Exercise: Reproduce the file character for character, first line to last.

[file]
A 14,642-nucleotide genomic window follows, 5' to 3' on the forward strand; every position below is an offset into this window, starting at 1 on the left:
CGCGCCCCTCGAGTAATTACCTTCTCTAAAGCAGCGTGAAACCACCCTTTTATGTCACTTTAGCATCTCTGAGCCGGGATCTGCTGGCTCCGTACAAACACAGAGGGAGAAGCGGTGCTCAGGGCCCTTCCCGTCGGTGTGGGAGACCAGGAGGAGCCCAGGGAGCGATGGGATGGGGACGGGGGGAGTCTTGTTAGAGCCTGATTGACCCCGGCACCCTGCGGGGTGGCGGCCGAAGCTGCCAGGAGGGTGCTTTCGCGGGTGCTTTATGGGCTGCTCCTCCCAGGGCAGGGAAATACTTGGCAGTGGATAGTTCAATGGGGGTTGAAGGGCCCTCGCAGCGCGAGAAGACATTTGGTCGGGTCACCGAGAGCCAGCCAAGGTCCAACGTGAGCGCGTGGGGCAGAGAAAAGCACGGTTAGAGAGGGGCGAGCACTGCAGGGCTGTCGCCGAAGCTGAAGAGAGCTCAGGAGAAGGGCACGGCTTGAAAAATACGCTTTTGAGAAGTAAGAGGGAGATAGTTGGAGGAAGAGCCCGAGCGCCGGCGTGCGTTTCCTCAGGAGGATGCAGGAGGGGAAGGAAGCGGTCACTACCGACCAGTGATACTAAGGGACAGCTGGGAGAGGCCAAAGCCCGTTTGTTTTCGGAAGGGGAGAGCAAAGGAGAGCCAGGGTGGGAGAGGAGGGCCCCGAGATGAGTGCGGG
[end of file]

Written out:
A 14,642-nucleotide genomic window follows, 5' to 3' on the forward strand; every position below is an offset into this window, starting at 1 on the left:
CGCGCCCCTCGAGTAATTACCTTCTCTAAAGCAGCGTGAAACCACCCTTTTATGTCACTTTAGCATCTCTGAGCCGGGATCTGCTGGCTCCGTACAAACACAGAGGGAGAAGCGGTGCTCAGGGCCCTTCCCGTCGGTGTGGGAGACCAGGAGGAGCCCAGGGAGCGATGGGATGGGGACGGGGGGAGTCTTGTTAGAGCCTGATTGACCCCGGCACCCTGCGGGGTGGCGGCCGAAGCTGCCAGGAGGGTGCTTTCGCGGGTGCTTTATGGGCTGCTCCTCCCAGGGCAGGGAAATACTTGGCAGTGGATAGTTCAATGGGGGTTGAAGGGCCCTCGCAGCGCGAGAAGACATTTGGTCGGGTCACCGAGAGCCAGCCAAGGTCCAACGTGAGCGCGTGGGGCAGAGAAAAGCACGGTTAGAGAGGGGCGAGCACTGCAGGGCTGTCGCCGAAGCTGAAGAGAGCTCAGGAGAAGGGCACGGCTTGAAAAATACGCTTTTGAGAAGTAAGAGGGAGATAGTTGGAGGAAGAGCCCGAGCGCCGGCGTGCGTTTCCTCAGGAGGATGCAGGAGGGGAAGGAAGCGGTCACTACCGACCAGTGATACTAAGGGACAGCTGGGAGAGGCCAAAGCCCGTTTGTTTTCGGAAGGGGAGAGCAAAGGAGAGCCAGGGTGGGAGAGGAGGGCCCCGAGATGAGTGCGGG